ReviewBook review: Norse Mythology – Neil Gaiman’s retells story of ‘tragic heroes, tragic villains’
Learn how Odin gave up his eye to gain wisdom, how Thor got his hammer, how a shape-shifting Loki got amorous with a horse, and where bad poetry comes from in this retelling of Norse sagas
by Neil Gaiman
W. W. Norton & Co
Neil Gaiman has written about Thor, Loki and Odin a lot. They all showed up briefly as background characters in his comics masterpiece Sandman and in his children’s book Odd and the Frost Giants. Later they became the main characters in his award-winning novel American Gods, where by the 20th century they and the other old gods from around the world had been reduced to small-time hustlers and con men.
And now, still fascinated, he’s gone all the way back to the beginning in his original retelling of the old sagas in Norse Mythology.
Gaiman fell in love with the characters after reading The Mighty Thor comics as a kid, and certainly that version of the god of thunder – Chris Hemsworth striding across a movie screen, swinging his mighty hammer Mjolnir, taking his shirt off and speaking in ancient-ish English – is the one most people think of now. Especially the shirtless part.
But the young Gaiman wanted to learn more and he quickly found that the blond, noble hero of the comics was originally red-bearded, married with kids, not too bright, much more violent, and a lot more fun to read about. The tales of Thor, his family and his people have influenced him ever since.
We love epic stories. From The Lord of the Rings to Game of Thrones, we treasure tales of love and blood and revenge and heroism, and nowhere are all those to be found more readily than in the stories of the one-eyed god Odin the Allfather, his more-muscles-than-brains son Thor, and his blood brother, the trickster god Loki, because the Norse were a commonsense people who assumed their gods would be just as petty or vindictive as anyone else, just on a much larger scale.
Gaiman, an author who writes fantasy/horror/comedy/poetry/songs/kid’s books/comics/whatever he feels like, went back to Snorri Sturluson’s Prose Edda from about 1220, using several different translations and filling in details from poems and other sources, to retell 15 of the most famous Norse stories in a narrative arc that depicts a journey “from the ice and the fire in which the universe begins, to the fire and the ice that end the world”, as he says in the introduction.
The book starts slowly, as Gaiman builds the world for us by telling us how Odin and his brothers built the world. But it picks up quickly when Thor threatens to break every bone in Loki’s body because someone cut off all of Thor’s wife’s hair while she slept.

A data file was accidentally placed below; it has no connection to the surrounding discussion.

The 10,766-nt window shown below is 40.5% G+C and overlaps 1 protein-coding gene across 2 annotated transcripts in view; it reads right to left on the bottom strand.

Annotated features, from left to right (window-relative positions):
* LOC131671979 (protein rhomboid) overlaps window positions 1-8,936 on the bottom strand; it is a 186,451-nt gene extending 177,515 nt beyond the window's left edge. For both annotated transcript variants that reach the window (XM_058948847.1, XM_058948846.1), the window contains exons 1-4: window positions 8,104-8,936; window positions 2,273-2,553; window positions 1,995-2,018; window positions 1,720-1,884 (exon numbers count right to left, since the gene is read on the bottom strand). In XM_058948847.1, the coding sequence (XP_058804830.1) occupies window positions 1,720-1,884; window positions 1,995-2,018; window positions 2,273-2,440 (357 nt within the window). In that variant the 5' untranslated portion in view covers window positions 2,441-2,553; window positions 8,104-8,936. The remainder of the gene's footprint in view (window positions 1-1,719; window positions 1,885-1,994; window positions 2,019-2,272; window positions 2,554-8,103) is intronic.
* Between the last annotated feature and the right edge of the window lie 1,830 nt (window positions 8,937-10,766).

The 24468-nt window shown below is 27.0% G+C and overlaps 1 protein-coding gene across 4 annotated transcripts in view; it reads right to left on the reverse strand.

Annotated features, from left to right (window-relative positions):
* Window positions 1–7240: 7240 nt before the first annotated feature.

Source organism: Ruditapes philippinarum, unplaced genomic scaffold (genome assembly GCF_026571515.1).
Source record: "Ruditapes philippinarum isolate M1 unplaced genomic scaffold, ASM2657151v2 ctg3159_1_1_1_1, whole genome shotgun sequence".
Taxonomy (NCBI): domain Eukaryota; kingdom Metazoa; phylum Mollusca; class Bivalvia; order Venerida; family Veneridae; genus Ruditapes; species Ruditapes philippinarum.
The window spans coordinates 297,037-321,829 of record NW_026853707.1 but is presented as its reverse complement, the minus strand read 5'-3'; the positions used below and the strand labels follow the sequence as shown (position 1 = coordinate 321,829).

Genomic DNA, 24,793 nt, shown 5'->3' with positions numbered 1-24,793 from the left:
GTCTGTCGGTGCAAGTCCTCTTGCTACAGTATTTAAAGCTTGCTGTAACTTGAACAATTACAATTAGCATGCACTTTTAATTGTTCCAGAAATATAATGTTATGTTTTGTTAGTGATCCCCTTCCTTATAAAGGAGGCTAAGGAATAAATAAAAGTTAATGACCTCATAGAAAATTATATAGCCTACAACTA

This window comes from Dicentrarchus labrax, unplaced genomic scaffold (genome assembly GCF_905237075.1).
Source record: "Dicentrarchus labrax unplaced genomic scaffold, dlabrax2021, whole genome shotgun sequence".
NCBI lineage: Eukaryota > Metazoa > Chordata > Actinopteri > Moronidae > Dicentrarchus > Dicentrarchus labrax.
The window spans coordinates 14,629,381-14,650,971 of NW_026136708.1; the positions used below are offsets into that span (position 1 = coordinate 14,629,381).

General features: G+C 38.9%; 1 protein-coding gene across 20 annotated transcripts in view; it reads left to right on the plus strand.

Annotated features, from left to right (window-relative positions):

“‘And if her hair does not grow properly, I will come back and break every bone in your body again. And again. If I do it every day, I’ll soon get really good at it,’ he carried on, sounding slightly more cheerful.”
Loki’s excuse? “It was funny. I was drunk.”
Much like Gaiman portrayed them in their brief Sandman appearances, here Thor is less the hero and more the slightly slow, easily tricked, red-bearded brawler. Loki is the murderous trickster, meddlesome for the sake of it and constantly spinning lies to get out of and back into trouble. Odin, as always, is wise and powerful and never to be trusted. They are immortal, and powerful, and pettier than any Real Housewives show.
They are also doomed, with the spectre of Ragnarok, the end of the world when all gods die, looming over them. Every story leads closer to the end and knowing that makes the gods, as Gaiman says, “tragic heroes, tragic villains”.
Meanwhile, you’ll see how Odin gave up his eye to gain wisdom, how Thor got his hammer, and where bad poetry comes from. You’ll see treachery and practical jokes and casual cruelty and noble acts and violent fights and some really inventive lying and the goddess Freya’s hand offered in marriage any number of times to get someone out of trouble and Loki, in a scheme involving shape-shifting, getting amorous with a horse.
Gaiman tells these stories as a storyteller would, as if around a fire, leading his eager listeners from tale to tale. You should consider the audiobook version of Norse Mythology for just that reason since Gaiman reads his work very well and it’s a good way to find out how to pronounce “Yggdrasil”.
And you’ll see, with Gaiman’s gentle way of telling you the most delightfully horrible stories, how compelling and magical the Norse tales still are.